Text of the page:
Like I said in my post about the orchids, you do not have to worry about winter care of bonsai if you live in the tropics, but if you don't maybe you find this information useful for you.
You must become familiar with the specific varieties of bonsai you have to determine if protection (or how much protection) is required. For example the tropical bonsai candidates, such as the desert rose (Adenium obesum), can be treated as houseplants, but the vast majority of bonsai are temperate plants (not tropical) and they definitely need to be left outdoors. The most familiar bonsai specimens are hardy trees — either evergreen or deciduous. These rarely should be treated as houseplants in the winter--and then only in areas where the winters are extremely severe — because they have the same growing requirements as their full-size counterparts, and they need the same seasonal growth cycles. So leave them outside. Heel them in by burying their pots in the ground in an area where they are protected from snow cover and covered with a protective layer of mulch. If the temperatures drop well below that which the plants are hardy to, move them into an unheated garage for two or three days or into the house for up to a week or two, provided they receive adequate light and temperatures are cool (60 to 65 degrees).
The concept of wintering over a bonsai is not too much different from wintering over what is already planted in your yard. Most temperate climate trees grown as bonsai are capable of handling the severe weather as long as a few simple conditions are met.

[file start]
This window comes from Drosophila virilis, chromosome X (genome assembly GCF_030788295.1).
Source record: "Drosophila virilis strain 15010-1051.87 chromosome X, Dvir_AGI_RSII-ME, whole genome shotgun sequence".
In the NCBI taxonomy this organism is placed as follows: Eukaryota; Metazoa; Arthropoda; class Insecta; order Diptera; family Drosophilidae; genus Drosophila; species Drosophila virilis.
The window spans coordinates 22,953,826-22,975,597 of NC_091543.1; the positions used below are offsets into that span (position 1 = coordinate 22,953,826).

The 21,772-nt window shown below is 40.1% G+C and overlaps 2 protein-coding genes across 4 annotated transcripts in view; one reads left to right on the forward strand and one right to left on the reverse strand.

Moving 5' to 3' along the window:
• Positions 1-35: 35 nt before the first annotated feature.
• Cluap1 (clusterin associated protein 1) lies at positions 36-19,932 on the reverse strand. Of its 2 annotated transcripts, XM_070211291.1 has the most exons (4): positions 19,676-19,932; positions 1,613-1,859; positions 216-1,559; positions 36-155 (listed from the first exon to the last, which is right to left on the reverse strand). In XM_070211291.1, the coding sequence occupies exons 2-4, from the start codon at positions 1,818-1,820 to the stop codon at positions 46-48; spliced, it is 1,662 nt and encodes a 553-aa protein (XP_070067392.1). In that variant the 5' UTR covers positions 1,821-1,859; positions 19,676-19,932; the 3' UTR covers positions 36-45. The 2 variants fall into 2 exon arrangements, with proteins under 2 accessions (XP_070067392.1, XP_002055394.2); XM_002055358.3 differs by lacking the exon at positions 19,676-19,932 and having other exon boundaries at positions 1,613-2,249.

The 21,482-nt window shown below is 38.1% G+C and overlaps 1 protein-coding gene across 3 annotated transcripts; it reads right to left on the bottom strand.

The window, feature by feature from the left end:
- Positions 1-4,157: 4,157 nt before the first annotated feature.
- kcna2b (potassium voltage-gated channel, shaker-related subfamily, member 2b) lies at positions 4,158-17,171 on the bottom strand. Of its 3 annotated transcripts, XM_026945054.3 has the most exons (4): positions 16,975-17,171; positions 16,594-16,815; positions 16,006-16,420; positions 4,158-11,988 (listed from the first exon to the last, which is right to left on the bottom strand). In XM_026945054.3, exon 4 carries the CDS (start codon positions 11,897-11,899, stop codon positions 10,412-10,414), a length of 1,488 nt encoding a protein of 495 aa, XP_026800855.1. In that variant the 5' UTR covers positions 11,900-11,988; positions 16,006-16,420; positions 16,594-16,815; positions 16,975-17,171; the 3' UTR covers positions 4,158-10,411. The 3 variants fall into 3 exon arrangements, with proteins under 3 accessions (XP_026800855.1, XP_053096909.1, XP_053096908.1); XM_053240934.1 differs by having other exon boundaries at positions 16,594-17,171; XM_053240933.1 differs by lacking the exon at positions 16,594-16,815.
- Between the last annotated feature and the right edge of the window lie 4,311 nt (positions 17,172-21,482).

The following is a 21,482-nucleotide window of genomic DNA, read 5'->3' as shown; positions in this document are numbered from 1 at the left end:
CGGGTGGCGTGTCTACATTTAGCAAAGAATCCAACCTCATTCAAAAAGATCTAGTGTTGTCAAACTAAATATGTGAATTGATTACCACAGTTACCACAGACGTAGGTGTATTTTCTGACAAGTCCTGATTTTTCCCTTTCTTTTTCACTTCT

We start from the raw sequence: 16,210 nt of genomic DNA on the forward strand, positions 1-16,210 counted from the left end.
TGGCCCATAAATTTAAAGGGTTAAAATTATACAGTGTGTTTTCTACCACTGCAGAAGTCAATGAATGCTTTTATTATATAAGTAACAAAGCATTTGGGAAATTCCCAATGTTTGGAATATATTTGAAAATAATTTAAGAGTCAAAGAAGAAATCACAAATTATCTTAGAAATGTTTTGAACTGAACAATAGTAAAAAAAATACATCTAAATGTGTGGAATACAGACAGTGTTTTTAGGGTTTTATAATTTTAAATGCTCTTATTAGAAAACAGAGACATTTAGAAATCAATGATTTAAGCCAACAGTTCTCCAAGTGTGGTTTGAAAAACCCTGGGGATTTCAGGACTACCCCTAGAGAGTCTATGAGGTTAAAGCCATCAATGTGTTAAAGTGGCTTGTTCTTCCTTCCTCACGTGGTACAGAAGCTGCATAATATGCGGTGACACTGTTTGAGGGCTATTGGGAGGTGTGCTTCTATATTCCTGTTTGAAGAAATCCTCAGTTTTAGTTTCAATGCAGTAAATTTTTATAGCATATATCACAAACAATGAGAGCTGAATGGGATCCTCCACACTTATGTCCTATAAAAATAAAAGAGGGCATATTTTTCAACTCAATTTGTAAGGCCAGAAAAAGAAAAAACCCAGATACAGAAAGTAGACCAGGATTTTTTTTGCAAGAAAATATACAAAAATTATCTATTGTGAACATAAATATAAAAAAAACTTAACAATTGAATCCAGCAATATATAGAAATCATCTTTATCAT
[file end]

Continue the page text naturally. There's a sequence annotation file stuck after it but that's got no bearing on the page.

It's better to allow them to go through a couple of light frosts at least - junipers can take anything down to 15-20 Fahr., and need to get cold to go dormant.
Remember that winter winds combined with temperatures below the mid twenties Fahrenheit (or below -5 Celsius) will freeze dry almost any bonsai.
But ting to keep temperate plants warm by placing them in the sun is a mistake. The added warmth from exposure to too much direct sun can cause a tree to wake up from dormancy too early. If this is followed by temperatures once again plunging down very low, the water in the sap can freeze within the cambium layer and kill the tree. So, please do not put an outdoor bonsai in a heated house for the winter.
Usually it is usually not necessary to take trees out of their pots. Good pots are capable of handling the temperature changes. One exception would be Trident Maple. This particular tree should be removed from its pot and the soil ball buried in the ground or a large box. If it is wintered in the pot the roots will turn to mush.
All other temperate plants can be kept in a sheltered area out of direct sun and wind. The pots should be mulched or buried to the top of the rim in the earth. Burlap barriers work well as a wind break. You can also make a wall using bales of straw.
If there is not much snow or the weather warms it is possible you will have to water your trees from time to time. Here is a good tip: once the soil freezes, don't water If the soil ball thaws and starts to dry you must water. The soil should not get saturated with water that freezing and expansion could break the pot. Be careful not to overwater in winter, especially deciduous trees as a tree with no winter foliage uses very little water.
(For more information, Please refer to my post from last year regarding Bonsai care during winter HERE)